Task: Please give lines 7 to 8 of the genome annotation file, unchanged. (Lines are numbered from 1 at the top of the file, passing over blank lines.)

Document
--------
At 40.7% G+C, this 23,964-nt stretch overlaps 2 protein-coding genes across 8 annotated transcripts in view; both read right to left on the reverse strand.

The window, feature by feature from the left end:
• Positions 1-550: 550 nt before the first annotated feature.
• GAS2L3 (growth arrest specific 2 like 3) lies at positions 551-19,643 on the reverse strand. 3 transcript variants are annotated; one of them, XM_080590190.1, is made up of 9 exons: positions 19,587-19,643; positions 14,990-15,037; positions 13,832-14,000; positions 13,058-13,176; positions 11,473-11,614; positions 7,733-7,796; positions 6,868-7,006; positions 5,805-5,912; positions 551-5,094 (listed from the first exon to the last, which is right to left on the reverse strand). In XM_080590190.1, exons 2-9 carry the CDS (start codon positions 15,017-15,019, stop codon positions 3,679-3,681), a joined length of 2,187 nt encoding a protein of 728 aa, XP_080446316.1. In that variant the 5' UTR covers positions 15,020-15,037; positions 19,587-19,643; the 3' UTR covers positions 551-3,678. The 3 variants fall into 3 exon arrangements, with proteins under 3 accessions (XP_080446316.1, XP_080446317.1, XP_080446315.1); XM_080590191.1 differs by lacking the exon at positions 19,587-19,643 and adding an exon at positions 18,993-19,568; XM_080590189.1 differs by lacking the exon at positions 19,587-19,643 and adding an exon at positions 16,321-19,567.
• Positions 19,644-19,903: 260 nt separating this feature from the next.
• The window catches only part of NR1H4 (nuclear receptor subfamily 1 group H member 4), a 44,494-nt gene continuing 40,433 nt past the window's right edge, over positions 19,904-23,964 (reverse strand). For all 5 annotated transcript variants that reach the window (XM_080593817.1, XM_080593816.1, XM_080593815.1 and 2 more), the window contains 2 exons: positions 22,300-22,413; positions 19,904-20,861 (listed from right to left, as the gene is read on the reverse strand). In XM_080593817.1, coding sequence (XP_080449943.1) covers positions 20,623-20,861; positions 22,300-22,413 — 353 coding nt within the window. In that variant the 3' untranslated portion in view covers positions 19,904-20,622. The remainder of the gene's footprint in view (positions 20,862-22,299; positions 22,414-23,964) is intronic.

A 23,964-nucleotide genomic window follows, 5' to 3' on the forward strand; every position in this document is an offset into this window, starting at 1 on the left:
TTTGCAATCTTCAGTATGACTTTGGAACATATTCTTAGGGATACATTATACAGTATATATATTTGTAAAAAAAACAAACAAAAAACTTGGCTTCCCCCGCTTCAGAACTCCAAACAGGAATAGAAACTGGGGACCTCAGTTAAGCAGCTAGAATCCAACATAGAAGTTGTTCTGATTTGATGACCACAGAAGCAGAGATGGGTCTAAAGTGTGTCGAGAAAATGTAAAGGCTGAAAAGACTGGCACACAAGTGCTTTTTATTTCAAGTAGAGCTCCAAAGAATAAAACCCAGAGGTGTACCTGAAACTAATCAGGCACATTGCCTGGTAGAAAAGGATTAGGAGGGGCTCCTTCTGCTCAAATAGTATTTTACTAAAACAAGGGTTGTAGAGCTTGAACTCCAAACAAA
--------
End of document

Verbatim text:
A 23,964-nucleotide genomic window follows, 5' to 3' on the forward strand; every position in this document is an offset into this window, starting at 1 on the left:
TTTGCAATCTTCAGTATGACTTTGGAACATATTCTTAGGGATACATTATACAGTATATATATTTGTAAAAAAAACAAACAAAAAACTTGGCTTCCCCCGCTTCAGAACTCCAAACAGGAATAGAAACTGGGGACCTCAGTTAAGCAGCTAGAATCCAACATAGAAGTTGTTCTGATTTGATGACCACAGAAGCAGAGATGGGTCTAAAGTGTGTCGAGAAAATGTAAAGGCTGAAAAGACTGGCACACAAGTGCTTTTTATTTCAAGTAGAGCTCCAAAGAATAAAACCCAGAGGTGTACCTGAAACTAATCAGGCACATTGCCTGGTAGAAAAGGATTAGGAGGGGCTCCTTCTGCTCAAATAGTATTTTACTAAAACAAGGGTTGTAGAGCTTGAACTCCAAACAAA